I am seriously thinking of trading in my 2003 Dodge Ram Quad Cab with a cover on the bed for something smaller. It has just over 90,000 km on it. I'm a short, white-haired old lady, and it was great years ago, but as I get older, I get shorter. It is fabulous to get into, though, much better than the stupid, deep-well cars that have to be clambered over. Climb on the running board and swing into Emmy. I have been thinking about a Jeep Grand Cherokee, but keep choking on the price. What do you think my options are for getting a better deal if I go for the leftovers of the 2011 version? The problem would probably be the colour as I hate silver, black or white vehicles. They are so boring. Sorry, artist here. My Ram is a beautiful deep Emerald green and I call her Emmy. I do not like boring minivans either and think I'm set on the JGC. Would you give me an idea as to whether I should forget it or not? – Sandy in King City, Ont.
Vaughan: Easy. Forget it.
Sandy, you are what you drive. Cars really do communicate the identity and lifestyle of the owners. That big, old Ram is you: “Climb on the running board and swing into Emmy.” You don’t want to give that up. The Jeep Grand Cherokee communicates real estate agent and that’s not you.
Cato: Oh, come on now. Sandy obviously needs a change. She’s ready, no anxious, to move on to something new and different. And you, Vaughan, might not have noticed it, but she’s grown tired of the big climb into her Ram.
So the Jeep. No vehicle in the recent Chrysler stable says more about the changes at this company since 2009, the summer Chrysler emerged from its U.S. bankruptcy reorganization. Under that Jeep is the platform developed for larger Jeeps and the newest ML and GL SUV from Mercedes-Benz. And though quality was always an issue with past Grand Cherokees, in the most recent Consumer Reports survey, Jeep jumped up seven places to become the top-rated Detroit brand.
Vaughan: Sure, but Sandy’s not getting any bigger; in fact she claims the opposite. In that big Ram she’s sitting way up high and can look down on lesser vehicles. That’s not something she wants to give up.
Ram was first out with a jumbo pickup. When everybody else started super-sizing these trucks in the ’90s they really began to sell. All that urban cowboy stuff. That’s why you see so many around. They don’t haul freight; they haul happy passengers like Sandy.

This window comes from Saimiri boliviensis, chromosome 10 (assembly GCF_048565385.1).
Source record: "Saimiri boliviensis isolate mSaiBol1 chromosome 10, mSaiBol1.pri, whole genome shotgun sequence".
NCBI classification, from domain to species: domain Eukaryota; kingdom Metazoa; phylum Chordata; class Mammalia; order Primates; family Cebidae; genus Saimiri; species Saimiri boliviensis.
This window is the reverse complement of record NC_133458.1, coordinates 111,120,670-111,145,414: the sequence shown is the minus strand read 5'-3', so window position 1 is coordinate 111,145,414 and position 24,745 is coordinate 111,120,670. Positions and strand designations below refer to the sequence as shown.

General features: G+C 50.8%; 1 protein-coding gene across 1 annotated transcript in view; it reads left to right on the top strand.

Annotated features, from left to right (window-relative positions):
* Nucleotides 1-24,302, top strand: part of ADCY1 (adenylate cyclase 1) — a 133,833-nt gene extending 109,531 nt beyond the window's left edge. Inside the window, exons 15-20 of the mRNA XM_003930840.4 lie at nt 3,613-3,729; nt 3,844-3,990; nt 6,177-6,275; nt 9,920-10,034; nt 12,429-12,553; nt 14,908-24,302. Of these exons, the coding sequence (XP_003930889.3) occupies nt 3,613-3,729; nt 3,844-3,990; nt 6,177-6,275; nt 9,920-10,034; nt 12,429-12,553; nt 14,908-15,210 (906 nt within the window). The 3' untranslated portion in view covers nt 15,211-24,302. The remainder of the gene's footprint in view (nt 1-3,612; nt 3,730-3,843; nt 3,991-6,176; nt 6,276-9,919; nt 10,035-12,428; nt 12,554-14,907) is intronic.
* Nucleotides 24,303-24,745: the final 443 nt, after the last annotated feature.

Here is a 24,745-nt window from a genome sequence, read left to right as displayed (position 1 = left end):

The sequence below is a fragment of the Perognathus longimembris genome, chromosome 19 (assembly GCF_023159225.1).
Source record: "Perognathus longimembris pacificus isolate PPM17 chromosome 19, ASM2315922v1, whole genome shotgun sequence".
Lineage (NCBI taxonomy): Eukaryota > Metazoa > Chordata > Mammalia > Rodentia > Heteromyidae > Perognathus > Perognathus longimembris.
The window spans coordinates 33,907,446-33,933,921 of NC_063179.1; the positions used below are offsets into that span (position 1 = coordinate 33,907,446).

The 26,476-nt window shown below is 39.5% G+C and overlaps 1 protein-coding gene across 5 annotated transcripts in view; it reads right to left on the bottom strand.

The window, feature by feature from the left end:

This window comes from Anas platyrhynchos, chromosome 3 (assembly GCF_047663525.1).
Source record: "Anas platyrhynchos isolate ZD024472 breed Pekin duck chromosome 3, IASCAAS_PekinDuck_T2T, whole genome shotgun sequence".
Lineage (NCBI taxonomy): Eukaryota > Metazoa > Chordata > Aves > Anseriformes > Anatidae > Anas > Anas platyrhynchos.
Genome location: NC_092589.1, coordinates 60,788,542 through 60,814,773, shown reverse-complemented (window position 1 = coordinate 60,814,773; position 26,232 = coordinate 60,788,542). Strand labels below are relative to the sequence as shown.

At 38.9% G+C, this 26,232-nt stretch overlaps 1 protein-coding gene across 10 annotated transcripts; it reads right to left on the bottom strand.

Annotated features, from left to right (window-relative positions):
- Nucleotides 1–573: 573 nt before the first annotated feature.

Cato: Well, this is Sandy’s decision, not yours. And she wants to know about “options” for getting a deal. Sandy, if you can find, say, a leftover 2011 Jeep Grand Cherokee ($37,995) in the right colour, Chrysler Canada has a $3,000 factory-to-dealer incentive in play. No such thing on a 2012 – say a Grand Cherokee Laredo. You’ll need to haggle for that 2011 money, though.
Vaughan: Okay, let’s go in a completely different direction. Sandy, the artist, makes a statement with her art and I argue with her vehicle.
So consider this: instead of channelling road domination in that huge Ram, maybe she should choose a whole new road identity. Maybe she should get a boxy little Scion xB that Toyota is trying to flog to the Gen Y crowd.
It isn’t really a minivan. It’s big enough, quite artsy looking, great to drive and a very safe vehicle as well. Sandy can dress it up with strange-looking wheels or other accessories and it certainly comes in enough weird colours.
Cato: Whoa. That’s out of left field. No, that idea’s from another ballpark entirely. That said, Sandy will like the dollars and cents of it. An xB with an automatic transmission sells for less than $20,000. Sandy, if you finance it, take advantage of the 1.9 per cent financing for three years. That’s cheap money.
But I’m certain Sandy will find the xB is too low, that it sits way down where the other short drivers ride. She clearly wants an SUV and a rugged-looking one at that. Which brings me to two words: Honda Pilot.
Honda’s Humvee knockoff is big, reliable and rugged-looking and, if you can find a leftover 2011 Pilot, the four-wheel-drive LX starts at $37,820 – not including the $4,000 factory-to-dealer incentive on the table. Good deal, that, Sandy.
Vaughan: Well, whatever the deal, I still say forget it. Sandy, drive that mighty Ram another year, even if you need to stand on a small stool to get up to the running board. Continue to enjoy it while you contemplate your next artistic direction.
Cato: Sandy, pick the Jeep or the Honda based on the best deal you can get. And you’ll get one, for sure. I personally like the Jeep more and it’s a sweet-riding SUV. But if Honda has a better offer, you’ll be happy there, too.
HOW THEY COMPARE
2012 Scion xB
2011 Jeep Grand Cherokee Laredo 4X4
2011 Honda Pilot LX 4X4
Track, front (mm)
Full-time four-wheel drive
Automatic four-wheel drive
Curb weight (kg)
Fuel economy (litres/100 km)
9.5 city/7.3 highway
13.0 city/8.9 highway
13.1 city/9.1 highway
Base price (MSRP)
Source: car manufacturers
Jeremy Cato and Michael Vaughan are co-hosts of Car/Business, which appears Fridays at 8 p.m. on Business News Network and Saturdays at 11:30 a.m. on CTV